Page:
Innovative software makes energy monitoring a breeze
Microsoft has warned that the cyber-attack on the NHS and wider countries should serve as a ‘wake-up call’ to governments around the world for allowing data to be stored on vulnerable software.
According to Microsoft, the WannaCry ransomware exploits a flaw in Microsoft Windows first identified by US intelligence.
NHS England has published new guidance urging patients to use the NHS ‘wisely’ as it discovers the full impact of Friday's global cyber-attack.
The body confirmed there was a ‘complex emerging picture’, amid concerns over thousands of computers being switched back on after the weekend. Seven trusts out of 47 that were hit are still facing serious issues, although patients have been told to turn up for appointments, unless advised otherwise.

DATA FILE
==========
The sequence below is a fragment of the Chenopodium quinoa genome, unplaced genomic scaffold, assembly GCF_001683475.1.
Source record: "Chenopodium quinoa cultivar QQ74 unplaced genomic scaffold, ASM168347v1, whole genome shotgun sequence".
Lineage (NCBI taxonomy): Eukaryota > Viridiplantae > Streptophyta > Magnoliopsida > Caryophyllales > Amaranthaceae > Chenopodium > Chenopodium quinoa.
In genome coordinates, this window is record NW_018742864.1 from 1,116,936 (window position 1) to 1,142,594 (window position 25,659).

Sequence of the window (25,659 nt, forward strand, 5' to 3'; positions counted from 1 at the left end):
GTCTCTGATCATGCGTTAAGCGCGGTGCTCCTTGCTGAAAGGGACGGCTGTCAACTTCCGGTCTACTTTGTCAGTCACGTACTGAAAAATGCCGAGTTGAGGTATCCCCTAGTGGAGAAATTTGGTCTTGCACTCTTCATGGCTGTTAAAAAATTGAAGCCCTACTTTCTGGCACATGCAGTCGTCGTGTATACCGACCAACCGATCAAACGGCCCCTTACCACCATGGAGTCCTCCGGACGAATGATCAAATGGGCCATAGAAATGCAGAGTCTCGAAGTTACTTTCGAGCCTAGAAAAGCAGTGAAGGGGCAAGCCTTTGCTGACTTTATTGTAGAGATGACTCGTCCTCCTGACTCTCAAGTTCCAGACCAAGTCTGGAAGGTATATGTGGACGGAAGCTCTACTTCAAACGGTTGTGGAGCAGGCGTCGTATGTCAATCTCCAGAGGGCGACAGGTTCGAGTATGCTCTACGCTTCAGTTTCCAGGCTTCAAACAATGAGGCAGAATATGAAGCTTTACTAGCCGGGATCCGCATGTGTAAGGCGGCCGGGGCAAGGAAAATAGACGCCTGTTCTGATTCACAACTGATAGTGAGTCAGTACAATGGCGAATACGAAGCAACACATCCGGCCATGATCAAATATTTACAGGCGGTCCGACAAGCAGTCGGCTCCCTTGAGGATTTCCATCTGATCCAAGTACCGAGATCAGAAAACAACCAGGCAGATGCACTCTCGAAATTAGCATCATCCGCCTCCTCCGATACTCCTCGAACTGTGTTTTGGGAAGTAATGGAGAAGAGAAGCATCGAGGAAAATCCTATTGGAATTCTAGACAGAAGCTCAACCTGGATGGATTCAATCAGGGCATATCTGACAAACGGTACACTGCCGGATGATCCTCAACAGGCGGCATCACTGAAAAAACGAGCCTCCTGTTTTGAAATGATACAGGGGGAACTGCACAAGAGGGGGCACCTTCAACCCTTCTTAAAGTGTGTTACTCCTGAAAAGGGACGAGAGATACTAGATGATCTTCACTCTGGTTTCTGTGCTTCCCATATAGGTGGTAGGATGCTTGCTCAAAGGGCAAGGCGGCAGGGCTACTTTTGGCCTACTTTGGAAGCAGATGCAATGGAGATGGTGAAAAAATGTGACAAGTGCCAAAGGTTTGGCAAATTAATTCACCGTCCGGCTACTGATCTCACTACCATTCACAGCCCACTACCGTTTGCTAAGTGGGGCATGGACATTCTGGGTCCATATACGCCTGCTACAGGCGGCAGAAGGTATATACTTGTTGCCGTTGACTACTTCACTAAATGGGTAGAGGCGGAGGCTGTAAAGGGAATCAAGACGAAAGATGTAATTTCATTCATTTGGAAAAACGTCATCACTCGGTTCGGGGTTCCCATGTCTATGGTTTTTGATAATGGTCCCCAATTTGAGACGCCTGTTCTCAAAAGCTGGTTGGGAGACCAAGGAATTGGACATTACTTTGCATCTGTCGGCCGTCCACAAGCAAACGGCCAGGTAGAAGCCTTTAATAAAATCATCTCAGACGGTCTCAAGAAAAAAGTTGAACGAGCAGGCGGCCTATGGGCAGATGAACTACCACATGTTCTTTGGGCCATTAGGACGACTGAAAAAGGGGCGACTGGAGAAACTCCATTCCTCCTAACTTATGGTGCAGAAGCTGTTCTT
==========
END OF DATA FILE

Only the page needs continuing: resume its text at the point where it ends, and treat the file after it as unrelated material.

The virus, known as Wanna Decryptor or WannaCry, has infected 200,000 machines in 150 countries since Friday 12 May.
The seven trusts still experiencing issues include: St Bartholomew's Hospital in London; East and North Hertfordshire Trust; James Paget University Hospitals Trust, Norfolk; Southport and Ormskirk Hospital NHS Trust; Lincolnshire Hospitals NHS Trust; York Teaching Hospitals NHS Trust; and University Hospital of North Midlands Trust.
Anne Rainsberry, NHS incident director, said: “Remember that [people] can seek help and advice from a range of other sources, such as pharmacies and NHS 111. Bearing in mind the impact of the global cyber-attack, I would urge people to be patient with [NHS] staff."
Thanks to an ambitious government estate strategy, public sector organisations are under serious pressure to deliver smart working initiatives to drive down overheads.